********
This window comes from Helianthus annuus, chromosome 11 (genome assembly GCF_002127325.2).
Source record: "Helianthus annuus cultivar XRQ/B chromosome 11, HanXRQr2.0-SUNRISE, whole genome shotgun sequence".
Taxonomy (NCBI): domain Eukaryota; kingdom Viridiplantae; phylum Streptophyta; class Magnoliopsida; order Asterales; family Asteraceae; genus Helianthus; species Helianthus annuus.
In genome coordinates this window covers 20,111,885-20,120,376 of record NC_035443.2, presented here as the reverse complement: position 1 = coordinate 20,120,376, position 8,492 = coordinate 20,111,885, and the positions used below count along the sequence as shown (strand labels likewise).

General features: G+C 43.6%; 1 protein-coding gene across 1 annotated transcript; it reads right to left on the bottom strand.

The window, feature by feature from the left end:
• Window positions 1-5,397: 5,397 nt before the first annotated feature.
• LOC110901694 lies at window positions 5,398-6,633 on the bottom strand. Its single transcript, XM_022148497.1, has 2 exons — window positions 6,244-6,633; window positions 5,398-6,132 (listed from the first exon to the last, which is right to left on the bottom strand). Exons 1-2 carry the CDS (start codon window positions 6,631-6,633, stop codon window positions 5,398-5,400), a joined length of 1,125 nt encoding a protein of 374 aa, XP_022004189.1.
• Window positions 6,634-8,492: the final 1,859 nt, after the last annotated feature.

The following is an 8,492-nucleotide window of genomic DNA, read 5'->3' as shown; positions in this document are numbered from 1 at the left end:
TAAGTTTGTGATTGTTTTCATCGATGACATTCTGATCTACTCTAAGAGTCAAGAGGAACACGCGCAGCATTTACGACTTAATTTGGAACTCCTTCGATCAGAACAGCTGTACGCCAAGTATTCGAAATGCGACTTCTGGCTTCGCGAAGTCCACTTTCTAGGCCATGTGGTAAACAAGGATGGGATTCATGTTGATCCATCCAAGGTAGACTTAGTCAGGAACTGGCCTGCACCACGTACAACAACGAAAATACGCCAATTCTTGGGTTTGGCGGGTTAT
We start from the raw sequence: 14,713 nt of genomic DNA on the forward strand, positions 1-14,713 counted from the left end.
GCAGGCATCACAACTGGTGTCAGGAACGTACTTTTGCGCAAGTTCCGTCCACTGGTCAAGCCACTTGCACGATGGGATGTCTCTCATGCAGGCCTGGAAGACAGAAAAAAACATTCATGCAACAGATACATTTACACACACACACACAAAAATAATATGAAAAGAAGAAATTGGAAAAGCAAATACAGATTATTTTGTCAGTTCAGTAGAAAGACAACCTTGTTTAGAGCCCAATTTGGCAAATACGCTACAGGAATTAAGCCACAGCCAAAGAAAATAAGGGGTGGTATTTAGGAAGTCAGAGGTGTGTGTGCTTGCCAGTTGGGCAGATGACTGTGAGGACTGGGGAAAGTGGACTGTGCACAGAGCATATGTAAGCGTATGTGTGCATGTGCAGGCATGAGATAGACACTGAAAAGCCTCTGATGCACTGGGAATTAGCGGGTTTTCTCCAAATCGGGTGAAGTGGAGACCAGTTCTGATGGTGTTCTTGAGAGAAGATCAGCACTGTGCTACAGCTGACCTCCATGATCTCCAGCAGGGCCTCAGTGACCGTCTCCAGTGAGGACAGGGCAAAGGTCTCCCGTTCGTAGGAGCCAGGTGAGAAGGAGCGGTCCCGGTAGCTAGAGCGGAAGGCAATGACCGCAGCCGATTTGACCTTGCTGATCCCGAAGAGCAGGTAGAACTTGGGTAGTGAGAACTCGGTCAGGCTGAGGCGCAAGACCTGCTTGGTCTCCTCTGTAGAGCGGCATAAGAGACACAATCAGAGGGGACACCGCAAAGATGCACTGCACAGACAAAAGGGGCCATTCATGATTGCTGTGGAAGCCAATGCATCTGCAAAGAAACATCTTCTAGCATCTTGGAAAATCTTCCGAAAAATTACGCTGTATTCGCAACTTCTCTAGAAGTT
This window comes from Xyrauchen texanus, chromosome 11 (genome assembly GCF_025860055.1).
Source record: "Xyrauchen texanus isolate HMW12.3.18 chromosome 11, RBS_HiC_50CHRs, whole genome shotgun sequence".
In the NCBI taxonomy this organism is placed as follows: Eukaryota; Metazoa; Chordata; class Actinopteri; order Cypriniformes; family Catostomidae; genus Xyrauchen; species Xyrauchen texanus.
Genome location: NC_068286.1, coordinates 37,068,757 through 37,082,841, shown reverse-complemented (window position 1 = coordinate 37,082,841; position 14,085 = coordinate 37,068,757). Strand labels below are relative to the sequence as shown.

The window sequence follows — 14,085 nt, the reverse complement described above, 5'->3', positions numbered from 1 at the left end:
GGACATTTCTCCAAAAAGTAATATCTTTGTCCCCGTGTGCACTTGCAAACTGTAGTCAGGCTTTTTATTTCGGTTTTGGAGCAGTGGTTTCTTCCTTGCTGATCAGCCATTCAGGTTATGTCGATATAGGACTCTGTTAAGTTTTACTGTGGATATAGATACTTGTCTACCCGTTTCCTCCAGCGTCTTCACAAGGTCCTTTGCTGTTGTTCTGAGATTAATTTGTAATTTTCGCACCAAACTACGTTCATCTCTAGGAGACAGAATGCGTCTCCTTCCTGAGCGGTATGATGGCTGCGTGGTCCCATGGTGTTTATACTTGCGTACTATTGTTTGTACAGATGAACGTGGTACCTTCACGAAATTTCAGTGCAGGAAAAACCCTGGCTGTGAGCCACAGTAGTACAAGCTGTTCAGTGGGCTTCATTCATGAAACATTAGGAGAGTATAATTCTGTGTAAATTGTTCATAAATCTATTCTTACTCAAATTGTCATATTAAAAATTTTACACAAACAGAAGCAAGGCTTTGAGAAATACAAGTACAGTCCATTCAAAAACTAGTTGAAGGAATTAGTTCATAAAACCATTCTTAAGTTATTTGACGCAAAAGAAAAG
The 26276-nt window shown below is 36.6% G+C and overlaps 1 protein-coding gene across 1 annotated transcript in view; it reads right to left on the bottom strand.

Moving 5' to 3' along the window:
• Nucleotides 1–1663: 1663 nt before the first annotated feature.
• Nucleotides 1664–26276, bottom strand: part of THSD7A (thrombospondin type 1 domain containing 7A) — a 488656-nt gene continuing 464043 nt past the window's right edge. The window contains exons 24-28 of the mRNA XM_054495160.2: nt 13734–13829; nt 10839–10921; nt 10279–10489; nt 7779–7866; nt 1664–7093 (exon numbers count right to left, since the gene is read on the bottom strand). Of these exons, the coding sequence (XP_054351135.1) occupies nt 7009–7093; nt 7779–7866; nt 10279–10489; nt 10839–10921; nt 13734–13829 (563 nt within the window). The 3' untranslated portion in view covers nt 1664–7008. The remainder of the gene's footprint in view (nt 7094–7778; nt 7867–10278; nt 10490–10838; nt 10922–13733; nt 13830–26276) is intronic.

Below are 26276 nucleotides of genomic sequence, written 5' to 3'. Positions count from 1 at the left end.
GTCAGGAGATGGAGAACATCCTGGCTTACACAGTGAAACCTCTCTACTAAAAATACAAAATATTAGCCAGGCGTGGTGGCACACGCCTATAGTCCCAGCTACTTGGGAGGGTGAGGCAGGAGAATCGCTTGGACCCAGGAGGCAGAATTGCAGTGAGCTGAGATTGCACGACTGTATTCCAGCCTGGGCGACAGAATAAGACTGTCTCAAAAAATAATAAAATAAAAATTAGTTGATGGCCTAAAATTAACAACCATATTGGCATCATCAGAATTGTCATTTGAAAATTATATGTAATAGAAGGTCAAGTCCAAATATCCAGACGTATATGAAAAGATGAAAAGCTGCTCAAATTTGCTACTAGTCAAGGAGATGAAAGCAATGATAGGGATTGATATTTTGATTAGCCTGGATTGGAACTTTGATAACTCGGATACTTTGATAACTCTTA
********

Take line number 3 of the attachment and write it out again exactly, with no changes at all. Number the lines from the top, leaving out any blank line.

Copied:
Taxonomy (NCBI): domain Eukaryota; kingdom Viridiplantae; phylum Streptophyta; class Magnoliopsida; order Asterales; family Asteraceae; genus Helianthus; species Helianthus annuus.